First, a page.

- A public official or person acting in an official capacity, whatever his nationality, commits the offence of torture if in the United Kingdom or elsewhere he intentionally inflicts severe pain or suffering on another in the performance or purported performance of his official duties.
Torture is also a federal offence under Chapter 113 of the United States Code, defined in a similar way:
“… an act committed by a person acting under the color of law specifically intended to inflict severe physical or mental pain or suffering (other than pain or suffering incidental to lawful sanctions) upon another person within his custody or physical control;”
For the avoidance of any doubt, the US legal definition includes “severe mental pain or suffering” caused by the “threat of imminent death,” something that water-boarding (to take but one example) is patently designed to create.
Deciding whether a particular act is torture is, as former US Director of National Intelligence O’Connell has said: “pretty simple. It is excruciating and painful to the point of forcing someone to say something because of the pain.”
The arguments against torture hardly need rehearsing: it is cruel to its victims and dehumanising to its perpetrators. A person capable of calmly, or enthusiastically, inflicting excruciating pain on a captive human being is a monster and a country using his services forfeits any claim to be civilised. In order to practise torture effectively it is necessary to have a whole cadre of trained assistants and experts: not just interrogators but psychologists, doctors, technicians and, presumably, simple muscle-men. Whether or not torture produces “results” these are overwhelming reasons for criminalising its use.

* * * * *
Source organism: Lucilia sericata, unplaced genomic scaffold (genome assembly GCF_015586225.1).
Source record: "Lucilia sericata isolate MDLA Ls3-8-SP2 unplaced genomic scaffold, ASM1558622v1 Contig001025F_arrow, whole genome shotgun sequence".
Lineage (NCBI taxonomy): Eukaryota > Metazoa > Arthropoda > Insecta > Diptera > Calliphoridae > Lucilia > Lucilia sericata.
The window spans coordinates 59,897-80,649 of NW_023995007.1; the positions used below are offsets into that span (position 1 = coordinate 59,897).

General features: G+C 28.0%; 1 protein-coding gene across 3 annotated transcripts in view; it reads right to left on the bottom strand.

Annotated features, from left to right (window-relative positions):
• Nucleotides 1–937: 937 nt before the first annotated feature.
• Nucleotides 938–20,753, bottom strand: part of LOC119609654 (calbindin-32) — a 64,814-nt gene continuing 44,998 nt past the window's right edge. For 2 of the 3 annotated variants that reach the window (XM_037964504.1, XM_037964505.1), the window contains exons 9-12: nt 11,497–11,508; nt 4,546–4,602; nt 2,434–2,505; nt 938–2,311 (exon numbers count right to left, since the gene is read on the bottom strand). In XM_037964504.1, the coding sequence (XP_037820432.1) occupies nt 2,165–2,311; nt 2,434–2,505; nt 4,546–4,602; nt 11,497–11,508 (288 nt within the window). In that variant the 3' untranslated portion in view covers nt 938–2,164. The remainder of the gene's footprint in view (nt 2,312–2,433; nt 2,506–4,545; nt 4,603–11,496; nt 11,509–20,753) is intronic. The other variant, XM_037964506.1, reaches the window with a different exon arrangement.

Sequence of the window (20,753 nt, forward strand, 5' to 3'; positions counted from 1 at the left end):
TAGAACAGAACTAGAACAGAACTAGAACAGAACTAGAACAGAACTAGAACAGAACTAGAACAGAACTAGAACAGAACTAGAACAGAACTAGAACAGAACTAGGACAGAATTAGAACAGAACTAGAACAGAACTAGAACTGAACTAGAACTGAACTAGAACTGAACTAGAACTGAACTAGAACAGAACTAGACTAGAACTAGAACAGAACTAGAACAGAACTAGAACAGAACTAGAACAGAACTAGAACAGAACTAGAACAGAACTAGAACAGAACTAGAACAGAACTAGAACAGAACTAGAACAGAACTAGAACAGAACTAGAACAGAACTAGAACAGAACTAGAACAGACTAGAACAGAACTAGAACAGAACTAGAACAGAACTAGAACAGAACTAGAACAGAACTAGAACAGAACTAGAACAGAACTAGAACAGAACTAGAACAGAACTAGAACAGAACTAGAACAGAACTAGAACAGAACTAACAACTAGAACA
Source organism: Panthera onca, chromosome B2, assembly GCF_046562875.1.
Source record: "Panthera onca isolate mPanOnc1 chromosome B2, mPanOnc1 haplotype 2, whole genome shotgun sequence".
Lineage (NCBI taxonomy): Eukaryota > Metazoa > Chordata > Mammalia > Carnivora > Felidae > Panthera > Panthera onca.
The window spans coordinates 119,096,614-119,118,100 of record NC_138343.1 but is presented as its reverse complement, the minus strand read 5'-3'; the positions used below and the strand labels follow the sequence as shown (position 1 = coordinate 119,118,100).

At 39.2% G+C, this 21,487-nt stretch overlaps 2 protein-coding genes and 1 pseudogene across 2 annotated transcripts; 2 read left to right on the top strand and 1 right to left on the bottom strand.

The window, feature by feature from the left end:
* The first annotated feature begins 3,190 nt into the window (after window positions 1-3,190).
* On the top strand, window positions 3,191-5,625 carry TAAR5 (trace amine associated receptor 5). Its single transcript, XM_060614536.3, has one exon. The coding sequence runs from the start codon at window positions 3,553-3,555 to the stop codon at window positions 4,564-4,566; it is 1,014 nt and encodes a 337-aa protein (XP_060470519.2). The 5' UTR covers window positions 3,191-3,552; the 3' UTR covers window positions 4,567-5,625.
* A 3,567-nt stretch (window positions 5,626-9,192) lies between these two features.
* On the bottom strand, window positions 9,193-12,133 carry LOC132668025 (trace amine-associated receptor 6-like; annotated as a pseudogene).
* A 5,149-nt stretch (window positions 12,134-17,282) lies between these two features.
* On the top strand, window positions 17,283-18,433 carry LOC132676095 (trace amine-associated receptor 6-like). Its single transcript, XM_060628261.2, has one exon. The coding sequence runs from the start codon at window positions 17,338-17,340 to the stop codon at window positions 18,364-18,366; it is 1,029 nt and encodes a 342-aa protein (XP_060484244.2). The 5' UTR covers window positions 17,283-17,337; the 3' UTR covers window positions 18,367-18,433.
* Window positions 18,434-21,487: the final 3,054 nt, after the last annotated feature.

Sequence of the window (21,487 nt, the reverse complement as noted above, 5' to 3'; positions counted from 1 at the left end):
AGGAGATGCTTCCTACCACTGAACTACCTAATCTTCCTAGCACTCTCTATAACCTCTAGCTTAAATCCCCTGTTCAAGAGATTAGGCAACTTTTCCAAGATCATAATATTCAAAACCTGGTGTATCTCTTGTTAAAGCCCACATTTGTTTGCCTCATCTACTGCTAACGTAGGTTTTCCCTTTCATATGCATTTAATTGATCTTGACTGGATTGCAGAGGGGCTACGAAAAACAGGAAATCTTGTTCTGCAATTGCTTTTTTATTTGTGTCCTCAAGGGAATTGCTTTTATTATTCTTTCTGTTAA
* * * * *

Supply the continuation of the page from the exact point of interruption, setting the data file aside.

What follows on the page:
Some practices are so abhorrent that a careful cost – benefit analysis of efficacy is meaningless.
Hardly anybody, for example, would today argue that hanging, drawing and quartering (the appalling punishment for treason until the early nineteenth century) could ever be justified. Were the punishment still available it is conceivable that it might deter some would-be traitors; and it would no doubt be possible to construct a hypothetical situation in which the threat of being publicly disembowelled was capable of deterring a determined terrorist. Such a hypothetical possibility would not justify the resumption of the practice.